Harry and the rockstar had a private meeting and while in the studios recorded a video which was later posted on Harry’s official Instagram account.

The pair were seen in a recording booth with headphones on and Bon Jovi had a guitar. Just before they sang into a microphone the footage ended.

The duke later joked with an engineer: ‘We’ve been gargling next door, so we’re ready to go.’ 

Britain’s Prince Harry, Duke of Sussex (L) and US singer Jon Bon Jovi gesture at Abbey Road Studios in London on February 28, 2020, where they met with members of the Invictus Games Choir

Britain’s Prince Harry, Duke of Sussex (L) and US singer Jon Bon Jovi gesture at Abbey Road Studios in London on February 28, 2020, where they met with members of the Invictus Games Choir

Harry and Bon Jovi greeted each other warmly on the steps of the world famous studio, where the Beatles recorded a string of iconic albums, with dozens of photographers, journalists and cameramen capturing the moment

Harry returned to the UK from Canada this week to begin a series of royal engagements which are likely to be his last before he steps down from royal duties on March 31

The song, called ‘Unbroken,’ was created by Bon Jovi to shine a spotlight on veterans living with Post Traumatic Stress Disorder (pictured Harry talking to the Invictus Games Choir)

Britain’s Prince Harry talks to choir members during a meeting with Jon Bon Jovi at Abbey Road Studios in London

The pair were seen in a recording booth with headphones on and Bon Jovi had a guitar. Just before they sang into a microphone the footage ended. The duke later joked with an engineer: ‘We’ve been gargling next door, so we’re ready to go’

Prince Harry, Duke of Sussex speaks with members of the Invictus Games Choir at Abbey Road Studios, where a single has been recorded for the Invictus Games Foundation

The Invictus Games Choir, who are recording a single for charity, is made up of veterans and serving personnel from the British military. Proceeds from the sale of the record will go to the foundation that supports the Invictus Games, a sporting event for sick and injured veterans that is one of Harry’s favourite causes

Prince Harry, Duke of Sussex speaks with members of the Invictus Games Choir at Abbey Road Studios, where a single has been recorded for the Invictus Games Foundation

Engineer Obie O’Brien, Jon’s long-term friend and producer, was waiting to talk the prince through the process of re-recording the 2019 Bon Jovi single Unbroken with the Invictus Games Choir (pictured, Harry talking to the choir)

Prince Harry, Duke of Sussex speaks with Jon Bon Jovi and members of the Invictus Games Choir at Abbey Road Studios, where a single has been recorded for the Invictus Games Foundation (pictured, Harry with the Invictus Games Choir)

Prince Harry, Duke of Sussex speaks with Jon Bon Jovi and members of the Invictus Games Choir at Abbey Road Studios, where a single has been recorded for the Invictus Games Foundation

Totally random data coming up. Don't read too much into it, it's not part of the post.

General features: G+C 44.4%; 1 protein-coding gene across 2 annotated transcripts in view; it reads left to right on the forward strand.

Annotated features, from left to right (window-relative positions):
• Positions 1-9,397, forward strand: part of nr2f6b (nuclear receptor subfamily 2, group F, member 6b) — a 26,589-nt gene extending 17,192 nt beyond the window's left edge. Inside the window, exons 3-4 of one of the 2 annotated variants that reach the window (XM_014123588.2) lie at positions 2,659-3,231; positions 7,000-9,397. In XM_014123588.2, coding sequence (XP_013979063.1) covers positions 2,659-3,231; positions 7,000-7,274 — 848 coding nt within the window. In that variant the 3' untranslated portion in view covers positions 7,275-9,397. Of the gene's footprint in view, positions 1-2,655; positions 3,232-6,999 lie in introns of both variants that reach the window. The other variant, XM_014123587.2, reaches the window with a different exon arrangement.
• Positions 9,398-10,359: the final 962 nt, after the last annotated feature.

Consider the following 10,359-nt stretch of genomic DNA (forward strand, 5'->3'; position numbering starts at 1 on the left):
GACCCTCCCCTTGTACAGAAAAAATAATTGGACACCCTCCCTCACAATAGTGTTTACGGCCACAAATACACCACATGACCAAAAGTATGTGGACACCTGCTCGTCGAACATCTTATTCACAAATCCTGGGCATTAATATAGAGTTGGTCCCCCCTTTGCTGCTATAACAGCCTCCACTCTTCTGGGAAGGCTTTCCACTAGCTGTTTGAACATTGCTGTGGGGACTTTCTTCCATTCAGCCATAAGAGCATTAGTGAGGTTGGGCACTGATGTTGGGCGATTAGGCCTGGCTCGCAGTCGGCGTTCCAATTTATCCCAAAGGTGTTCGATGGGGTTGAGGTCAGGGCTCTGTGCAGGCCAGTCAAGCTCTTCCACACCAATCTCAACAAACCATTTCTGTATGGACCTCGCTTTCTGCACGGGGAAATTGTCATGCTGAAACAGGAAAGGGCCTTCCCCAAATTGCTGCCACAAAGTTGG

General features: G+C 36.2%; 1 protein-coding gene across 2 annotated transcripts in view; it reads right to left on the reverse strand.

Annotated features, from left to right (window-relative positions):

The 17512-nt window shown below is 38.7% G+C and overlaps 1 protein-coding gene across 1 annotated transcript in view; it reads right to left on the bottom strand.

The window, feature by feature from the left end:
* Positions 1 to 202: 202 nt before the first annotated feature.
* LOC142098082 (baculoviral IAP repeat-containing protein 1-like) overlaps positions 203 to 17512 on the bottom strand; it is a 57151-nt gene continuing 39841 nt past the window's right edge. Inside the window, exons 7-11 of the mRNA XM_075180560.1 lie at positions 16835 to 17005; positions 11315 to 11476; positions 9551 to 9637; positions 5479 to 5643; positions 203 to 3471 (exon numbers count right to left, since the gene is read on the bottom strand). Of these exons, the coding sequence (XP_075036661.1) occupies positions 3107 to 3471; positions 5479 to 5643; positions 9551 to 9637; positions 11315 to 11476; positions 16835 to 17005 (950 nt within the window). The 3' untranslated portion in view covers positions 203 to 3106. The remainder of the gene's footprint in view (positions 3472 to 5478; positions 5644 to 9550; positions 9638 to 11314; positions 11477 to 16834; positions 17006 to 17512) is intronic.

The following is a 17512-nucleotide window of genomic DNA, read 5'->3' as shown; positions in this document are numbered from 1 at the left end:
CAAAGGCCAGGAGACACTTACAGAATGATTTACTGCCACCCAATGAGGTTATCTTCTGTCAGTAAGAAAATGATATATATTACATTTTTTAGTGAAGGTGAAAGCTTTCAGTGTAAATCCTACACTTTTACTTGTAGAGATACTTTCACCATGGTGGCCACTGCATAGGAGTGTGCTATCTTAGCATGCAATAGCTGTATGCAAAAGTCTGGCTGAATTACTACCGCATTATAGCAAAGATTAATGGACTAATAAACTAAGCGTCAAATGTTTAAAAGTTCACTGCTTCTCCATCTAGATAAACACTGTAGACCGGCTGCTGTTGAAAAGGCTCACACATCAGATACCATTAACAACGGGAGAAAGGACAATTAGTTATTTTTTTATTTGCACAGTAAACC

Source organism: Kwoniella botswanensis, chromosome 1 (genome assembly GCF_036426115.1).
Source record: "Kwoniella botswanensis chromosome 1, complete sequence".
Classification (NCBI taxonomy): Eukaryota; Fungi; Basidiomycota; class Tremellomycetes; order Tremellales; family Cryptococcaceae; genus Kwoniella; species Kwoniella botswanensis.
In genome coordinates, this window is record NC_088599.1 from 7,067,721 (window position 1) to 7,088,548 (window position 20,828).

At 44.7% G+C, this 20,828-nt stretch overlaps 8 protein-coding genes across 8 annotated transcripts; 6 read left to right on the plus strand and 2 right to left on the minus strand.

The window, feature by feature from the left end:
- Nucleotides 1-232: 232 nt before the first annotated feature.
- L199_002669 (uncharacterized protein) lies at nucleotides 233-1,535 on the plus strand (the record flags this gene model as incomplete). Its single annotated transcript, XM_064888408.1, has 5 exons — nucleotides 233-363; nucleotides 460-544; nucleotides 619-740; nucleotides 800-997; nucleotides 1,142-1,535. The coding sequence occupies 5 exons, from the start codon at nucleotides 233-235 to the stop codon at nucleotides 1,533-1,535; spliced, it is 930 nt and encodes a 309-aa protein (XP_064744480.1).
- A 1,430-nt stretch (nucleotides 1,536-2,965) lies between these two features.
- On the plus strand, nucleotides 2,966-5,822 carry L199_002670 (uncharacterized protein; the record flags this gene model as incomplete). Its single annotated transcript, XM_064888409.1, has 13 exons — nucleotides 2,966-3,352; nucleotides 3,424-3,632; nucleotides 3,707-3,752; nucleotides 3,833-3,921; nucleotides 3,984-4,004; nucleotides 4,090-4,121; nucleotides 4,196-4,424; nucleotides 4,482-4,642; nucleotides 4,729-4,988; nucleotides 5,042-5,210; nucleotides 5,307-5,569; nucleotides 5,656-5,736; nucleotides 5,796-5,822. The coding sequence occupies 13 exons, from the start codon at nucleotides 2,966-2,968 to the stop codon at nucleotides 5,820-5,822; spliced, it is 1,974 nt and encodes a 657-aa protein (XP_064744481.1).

On Wednesday, the Duke of Sussex today embarked on his final round of engagements as a senior working royal as he launched a new eco-friendly travel firm in Edinburgh – and asked delegates ‘just to call him Harry’. 

Prince Harry, who will step down as a senior royal in less than five weeks, is in the Scottish capital for a ‘working summit’ of the Travalyst partnership, which will feature a grading system for users to track their carbon emissions.

Before he took to the stage, host Ayesha Hazarika, a former Labour adviser, said: ‘He’s made it clear that we are all just to call him Harry. So ladies and gentlemen, please give a big, warm, Scottish welcome to Harry.’

Harry flew to Britain from Canada on a commercial flight earlier this week and arrived in Edinburgh on an eco-friendly LNER train from London King’s Cross station last night, with taxpayer-funded Scotland Yard bodyguards.  

The 35-year-old Duke, who is officially known as the Earl of Dumbarton when in Scotland, has been stung by criticism over the past six months of his frequent use of private jets while campaigning on environmental issues.  

Harry’s flight to Britain this week was believed to have been the seventh flight the Queen’s grandson has taken so far this year – following return trips from Vancouver Island to London, Miami in Florida and Palo Alto in California. 

The Livin’ on a Prayer star (pictured arriving at the studio today) will talk Harry through the process of creating the single Unbroken, with the Invictus Games Choir

The Prince chatted with members of the media prior to the session with the 80s rock star 

Harry shakes hands with the star outside Abbey Road studios this morning before their session

The two men greeted each other warmly on the steps of the world famous studio, where the Beatles recorded a string of iconic albums, with dozens of photographers, journalists and cameramen capturing the moment

The Duke of Sussex looked in good spirits as he arrived at the studios, which were made famous by the Beatles 

The prince and the popstar were ushered inside to the control room overlooking Studio 2 – where The Beatles recorded during the 1960s

The Duke of Sussex has arrived at the world famous Abbey Road Studios, where Jon Bon Jovi has been recording a charity single for the royal’s Invictus Games Foundation